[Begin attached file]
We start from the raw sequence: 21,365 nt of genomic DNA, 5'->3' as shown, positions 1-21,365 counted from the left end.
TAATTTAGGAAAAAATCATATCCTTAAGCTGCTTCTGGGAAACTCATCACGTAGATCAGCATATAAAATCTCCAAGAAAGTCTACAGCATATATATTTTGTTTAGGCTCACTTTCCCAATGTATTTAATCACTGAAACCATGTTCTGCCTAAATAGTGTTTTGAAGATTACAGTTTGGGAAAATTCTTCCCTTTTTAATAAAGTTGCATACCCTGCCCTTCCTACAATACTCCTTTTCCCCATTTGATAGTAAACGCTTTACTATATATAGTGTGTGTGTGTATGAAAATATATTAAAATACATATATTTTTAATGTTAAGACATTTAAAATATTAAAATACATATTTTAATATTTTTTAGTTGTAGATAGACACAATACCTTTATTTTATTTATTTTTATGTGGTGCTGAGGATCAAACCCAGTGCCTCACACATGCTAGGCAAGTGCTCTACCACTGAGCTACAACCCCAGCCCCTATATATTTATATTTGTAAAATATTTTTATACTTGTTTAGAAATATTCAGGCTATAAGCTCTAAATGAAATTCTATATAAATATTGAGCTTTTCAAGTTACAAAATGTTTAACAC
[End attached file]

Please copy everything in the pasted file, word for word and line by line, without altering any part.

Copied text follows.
We start from the raw sequence: 21,365 nt of genomic DNA, 5'->3' as shown, positions 1-21,365 counted from the left end.
TAATTTAGGAAAAAATCATATCCTTAAGCTGCTTCTGGGAAACTCATCACGTAGATCAGCATATAAAATCTCCAAGAAAGTCTACAGCATATATATTTTGTTTAGGCTCACTTTCCCAATGTATTTAATCACTGAAACCATGTTCTGCCTAAATAGTGTTTTGAAGATTACAGTTTGGGAAAATTCTTCCCTTTTTAATAAAGTTGCATACCCTGCCCTTCCTACAATACTCCTTTTCCCCATTTGATAGTAAACGCTTTACTATATATAGTGTGTGTGTGTATGAAAATATATTAAAATACATATATTTTTAATGTTAAGACATTTAAAATATTAAAATACATATTTTAATATTTTTTAGTTGTAGATAGACACAATACCTTTATTTTATTTATTTTTATGTGGTGCTGAGGATCAAACCCAGTGCCTCACACATGCTAGGCAAGTGCTCTACCACTGAGCTACAACCCCAGCCCCTATATATTTATATTTGTAAAATATTTTTATACTTGTTTAGAAATATTCAGGCTATAAGCTCTAAATGAAATTCTATATAAATATTGAGCTTTTCAAGTTACAAAATGTTTAACAC